Out of Eden is beautifully written and contains genuine insights, but it left me perplexed. The book is about evil, but only towards its end does Kahn turn from the interpretation of myth to a condensed and abstract discussion of slavery and genocide. A few remarks on the Holocaust begin the conclusion, and there are brief references to suicide bombers. Although Kahn charges "liberalism" with accounts of evil that are inadequate to its reality, this abstraction gives his own account an otherworldly feel.
Why should we hope to find insight into Hitler not in a close study of history, culture or psychology but in the details of the two creation myths that begin the ancient text of Genesis? Kahn never really explains. He certainly does not want to appeal to revelation or religious truth.
Genesis, he repeats, is a myth. Yet it is this myth that will help us explain evil, something psychology and sociology fail to do. But why, and why this myth? It is not enough to point out that our secular world-view has been shaped by a Judeo-Christian heritage that includes the myth of the Fall. This can suggest at most that the myth might still shape our thinking about evil - a good reason to leave it behind, not reason to dig in for further insight.
Although Kahn disavows any attempt to give a causal explanation of evil, his own account is clearly a form of causal explanation, indeed a psychological one, even if one that appeals to metaphysical anxiety. But why should we believe that such an existential drama, encoded in an ancient text, can explain the murderous acts of Hitler or Stalin? Kahn makes no effort to show that Genesis is a guide to the psyche of such figures. One also wonders how his account is meant to help us understand evil acts committed outside the West.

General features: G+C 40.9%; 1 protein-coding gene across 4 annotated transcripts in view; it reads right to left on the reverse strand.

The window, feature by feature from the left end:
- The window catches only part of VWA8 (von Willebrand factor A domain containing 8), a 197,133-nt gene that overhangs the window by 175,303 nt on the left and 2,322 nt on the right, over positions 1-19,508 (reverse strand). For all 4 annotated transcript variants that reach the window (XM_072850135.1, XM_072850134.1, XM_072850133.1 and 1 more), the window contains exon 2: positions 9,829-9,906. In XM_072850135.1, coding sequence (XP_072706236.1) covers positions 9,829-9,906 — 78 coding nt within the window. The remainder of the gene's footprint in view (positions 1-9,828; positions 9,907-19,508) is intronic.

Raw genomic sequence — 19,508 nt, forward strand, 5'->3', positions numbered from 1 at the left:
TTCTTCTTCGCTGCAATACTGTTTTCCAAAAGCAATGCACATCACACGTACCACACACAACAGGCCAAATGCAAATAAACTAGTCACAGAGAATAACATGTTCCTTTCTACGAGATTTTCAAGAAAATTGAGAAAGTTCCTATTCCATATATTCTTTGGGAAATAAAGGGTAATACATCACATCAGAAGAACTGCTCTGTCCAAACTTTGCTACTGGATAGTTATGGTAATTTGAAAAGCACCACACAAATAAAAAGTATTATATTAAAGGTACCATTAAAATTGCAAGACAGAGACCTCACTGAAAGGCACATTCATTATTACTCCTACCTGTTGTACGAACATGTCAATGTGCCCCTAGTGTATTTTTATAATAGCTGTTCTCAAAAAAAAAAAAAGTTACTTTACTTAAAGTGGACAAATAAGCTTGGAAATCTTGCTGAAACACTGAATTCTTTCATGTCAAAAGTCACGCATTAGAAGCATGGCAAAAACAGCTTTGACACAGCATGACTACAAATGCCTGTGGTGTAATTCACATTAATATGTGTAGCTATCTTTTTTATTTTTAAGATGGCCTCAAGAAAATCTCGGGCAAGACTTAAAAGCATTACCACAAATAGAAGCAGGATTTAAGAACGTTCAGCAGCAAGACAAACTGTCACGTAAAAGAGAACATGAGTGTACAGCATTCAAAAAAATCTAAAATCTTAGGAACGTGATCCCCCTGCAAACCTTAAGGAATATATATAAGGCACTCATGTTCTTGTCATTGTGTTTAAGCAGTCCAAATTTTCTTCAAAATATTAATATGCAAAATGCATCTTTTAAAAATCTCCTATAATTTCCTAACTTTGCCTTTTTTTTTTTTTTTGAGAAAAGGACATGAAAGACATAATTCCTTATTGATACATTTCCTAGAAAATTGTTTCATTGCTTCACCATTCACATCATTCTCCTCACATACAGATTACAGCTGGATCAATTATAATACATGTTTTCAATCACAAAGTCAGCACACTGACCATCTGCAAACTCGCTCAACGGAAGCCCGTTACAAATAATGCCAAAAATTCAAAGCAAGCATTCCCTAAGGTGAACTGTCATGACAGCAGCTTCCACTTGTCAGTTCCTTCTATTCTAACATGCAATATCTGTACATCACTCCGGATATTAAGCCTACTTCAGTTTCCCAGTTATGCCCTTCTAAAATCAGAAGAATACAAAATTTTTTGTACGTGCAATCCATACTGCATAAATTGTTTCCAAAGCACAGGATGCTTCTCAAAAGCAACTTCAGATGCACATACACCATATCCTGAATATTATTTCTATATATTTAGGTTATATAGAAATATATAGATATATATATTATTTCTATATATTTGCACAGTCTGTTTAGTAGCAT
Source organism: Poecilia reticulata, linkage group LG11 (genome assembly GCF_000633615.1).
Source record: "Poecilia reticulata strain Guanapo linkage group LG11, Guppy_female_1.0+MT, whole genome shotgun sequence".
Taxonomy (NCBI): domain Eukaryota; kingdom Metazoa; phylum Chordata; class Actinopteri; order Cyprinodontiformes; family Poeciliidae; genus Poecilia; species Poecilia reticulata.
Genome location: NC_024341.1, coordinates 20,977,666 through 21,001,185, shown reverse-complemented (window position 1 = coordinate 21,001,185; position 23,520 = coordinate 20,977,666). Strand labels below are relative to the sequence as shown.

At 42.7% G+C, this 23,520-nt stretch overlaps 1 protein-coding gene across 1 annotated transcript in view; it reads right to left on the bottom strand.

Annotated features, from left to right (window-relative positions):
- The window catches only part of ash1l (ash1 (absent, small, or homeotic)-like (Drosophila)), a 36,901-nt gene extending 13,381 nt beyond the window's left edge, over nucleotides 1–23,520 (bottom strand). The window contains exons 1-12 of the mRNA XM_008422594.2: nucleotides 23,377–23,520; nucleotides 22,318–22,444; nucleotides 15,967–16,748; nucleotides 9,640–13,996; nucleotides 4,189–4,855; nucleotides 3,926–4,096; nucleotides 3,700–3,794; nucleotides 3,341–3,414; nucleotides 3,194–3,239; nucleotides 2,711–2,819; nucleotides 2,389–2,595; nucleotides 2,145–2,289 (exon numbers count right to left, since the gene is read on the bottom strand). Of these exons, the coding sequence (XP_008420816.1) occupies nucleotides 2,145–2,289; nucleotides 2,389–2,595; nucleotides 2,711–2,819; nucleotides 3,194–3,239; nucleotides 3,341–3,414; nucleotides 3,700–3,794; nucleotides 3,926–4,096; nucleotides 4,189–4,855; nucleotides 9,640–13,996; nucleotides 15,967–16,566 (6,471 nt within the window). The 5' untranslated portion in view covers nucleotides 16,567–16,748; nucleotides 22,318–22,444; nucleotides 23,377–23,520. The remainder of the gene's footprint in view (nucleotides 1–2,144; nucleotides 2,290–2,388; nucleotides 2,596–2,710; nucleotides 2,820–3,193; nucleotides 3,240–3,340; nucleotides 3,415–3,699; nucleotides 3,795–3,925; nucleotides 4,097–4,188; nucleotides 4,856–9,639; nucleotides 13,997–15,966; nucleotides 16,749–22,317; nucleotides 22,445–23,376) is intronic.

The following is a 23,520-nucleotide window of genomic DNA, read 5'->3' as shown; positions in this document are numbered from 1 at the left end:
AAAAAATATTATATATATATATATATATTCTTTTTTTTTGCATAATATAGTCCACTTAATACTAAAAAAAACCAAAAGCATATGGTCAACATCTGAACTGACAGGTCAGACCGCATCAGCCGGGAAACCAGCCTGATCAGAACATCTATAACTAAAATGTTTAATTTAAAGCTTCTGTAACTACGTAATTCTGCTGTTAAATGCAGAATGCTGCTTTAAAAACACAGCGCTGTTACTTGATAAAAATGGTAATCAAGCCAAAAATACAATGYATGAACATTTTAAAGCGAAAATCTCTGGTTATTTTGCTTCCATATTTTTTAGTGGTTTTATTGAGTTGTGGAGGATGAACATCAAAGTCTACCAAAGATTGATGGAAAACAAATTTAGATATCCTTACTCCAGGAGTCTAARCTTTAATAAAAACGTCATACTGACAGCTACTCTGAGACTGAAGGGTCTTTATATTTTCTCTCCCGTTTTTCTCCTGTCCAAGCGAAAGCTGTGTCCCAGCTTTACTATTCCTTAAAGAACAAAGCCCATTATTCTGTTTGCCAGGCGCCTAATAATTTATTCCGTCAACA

Those who insist on the inexplicability of evil are often motivated by the desire to find, in the evil agent, something that would correspond to the enormity of the atrocity done. Kahn's reflections on myth do not aim to work up moral outrage - victims and their suffering are barely described, perpetrators sketched only in the abstract. I suspect that what he wants to find in evil (and in love) is something beyond morality and causal explanation - a remnant of the sacred. Those not thus inclined will doubt whether he has really succeeded in retrieving evil "as a category for contemporary thought".
Guy Kahane is deputy director and research fellow, Oxford Uehiro Centre of Practical Ethics.
What Is Good and Why: The Ethics of Well-Being
Author - Richard Kraut
Publisher - Harvard University Press
Pages - 304
Price - £22.95
ISBN - 9780674024410